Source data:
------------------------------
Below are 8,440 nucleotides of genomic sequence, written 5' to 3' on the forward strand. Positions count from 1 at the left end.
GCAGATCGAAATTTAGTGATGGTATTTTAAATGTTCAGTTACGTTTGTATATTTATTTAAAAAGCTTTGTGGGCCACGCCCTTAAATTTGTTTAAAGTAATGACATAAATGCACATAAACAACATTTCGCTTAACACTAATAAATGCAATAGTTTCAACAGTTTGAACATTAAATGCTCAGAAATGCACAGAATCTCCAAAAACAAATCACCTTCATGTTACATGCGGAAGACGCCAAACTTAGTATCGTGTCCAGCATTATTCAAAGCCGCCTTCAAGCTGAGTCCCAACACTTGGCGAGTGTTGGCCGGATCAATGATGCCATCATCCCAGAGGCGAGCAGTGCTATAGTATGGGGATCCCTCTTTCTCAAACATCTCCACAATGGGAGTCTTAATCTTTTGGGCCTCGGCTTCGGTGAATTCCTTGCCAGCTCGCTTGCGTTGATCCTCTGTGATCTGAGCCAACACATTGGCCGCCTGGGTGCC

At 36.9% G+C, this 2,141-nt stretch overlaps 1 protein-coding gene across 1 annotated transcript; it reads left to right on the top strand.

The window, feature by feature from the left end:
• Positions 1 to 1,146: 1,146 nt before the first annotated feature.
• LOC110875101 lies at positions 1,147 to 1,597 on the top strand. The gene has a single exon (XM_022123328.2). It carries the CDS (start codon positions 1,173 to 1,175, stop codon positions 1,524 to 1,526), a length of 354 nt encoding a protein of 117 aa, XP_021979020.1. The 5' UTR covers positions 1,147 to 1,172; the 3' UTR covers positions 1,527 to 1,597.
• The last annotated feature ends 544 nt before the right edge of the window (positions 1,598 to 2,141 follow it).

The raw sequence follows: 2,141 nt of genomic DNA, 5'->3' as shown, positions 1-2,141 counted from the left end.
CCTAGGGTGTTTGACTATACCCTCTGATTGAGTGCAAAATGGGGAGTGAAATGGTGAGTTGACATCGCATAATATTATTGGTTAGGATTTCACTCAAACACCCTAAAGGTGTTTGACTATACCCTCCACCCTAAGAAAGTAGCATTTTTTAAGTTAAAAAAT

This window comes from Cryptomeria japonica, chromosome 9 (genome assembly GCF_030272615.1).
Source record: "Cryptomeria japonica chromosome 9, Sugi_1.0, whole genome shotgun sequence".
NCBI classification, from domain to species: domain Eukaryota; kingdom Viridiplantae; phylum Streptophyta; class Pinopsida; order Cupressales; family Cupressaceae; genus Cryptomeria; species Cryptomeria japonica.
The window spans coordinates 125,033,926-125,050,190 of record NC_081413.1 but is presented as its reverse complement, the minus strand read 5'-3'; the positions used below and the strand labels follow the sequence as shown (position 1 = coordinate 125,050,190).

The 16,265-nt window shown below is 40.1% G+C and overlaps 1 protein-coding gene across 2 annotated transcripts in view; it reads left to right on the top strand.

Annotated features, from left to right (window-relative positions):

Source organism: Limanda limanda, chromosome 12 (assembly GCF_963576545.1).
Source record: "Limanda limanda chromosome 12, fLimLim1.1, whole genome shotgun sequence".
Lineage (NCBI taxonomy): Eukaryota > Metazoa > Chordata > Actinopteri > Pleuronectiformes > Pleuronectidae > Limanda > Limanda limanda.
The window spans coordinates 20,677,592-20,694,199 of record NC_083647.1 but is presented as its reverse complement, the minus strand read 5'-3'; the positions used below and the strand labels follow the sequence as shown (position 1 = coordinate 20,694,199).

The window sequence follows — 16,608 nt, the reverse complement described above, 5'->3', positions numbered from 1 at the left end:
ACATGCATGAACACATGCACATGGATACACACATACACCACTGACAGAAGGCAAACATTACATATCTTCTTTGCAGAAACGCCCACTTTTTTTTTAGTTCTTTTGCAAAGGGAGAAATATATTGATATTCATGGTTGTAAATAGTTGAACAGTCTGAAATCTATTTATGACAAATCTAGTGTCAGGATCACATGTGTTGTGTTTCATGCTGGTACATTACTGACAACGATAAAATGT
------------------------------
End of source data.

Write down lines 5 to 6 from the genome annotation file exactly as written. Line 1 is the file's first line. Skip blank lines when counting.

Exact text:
• Positions 1 to 1,146: 1,146 nt before the first annotated feature.
• LOC110875101 lies at positions 1,147 to 1,597 on the top strand. The gene has a single exon (XM_022123328.2). It carries the CDS (start codon positions 1,173 to 1,175, stop codon positions 1,524 to 1,526), a length of 354 nt encoding a protein of 117 aa, XP_021979020.1. The 5' UTR covers positions 1,147 to 1,172; the 3' UTR covers positions 1,527 to 1,597.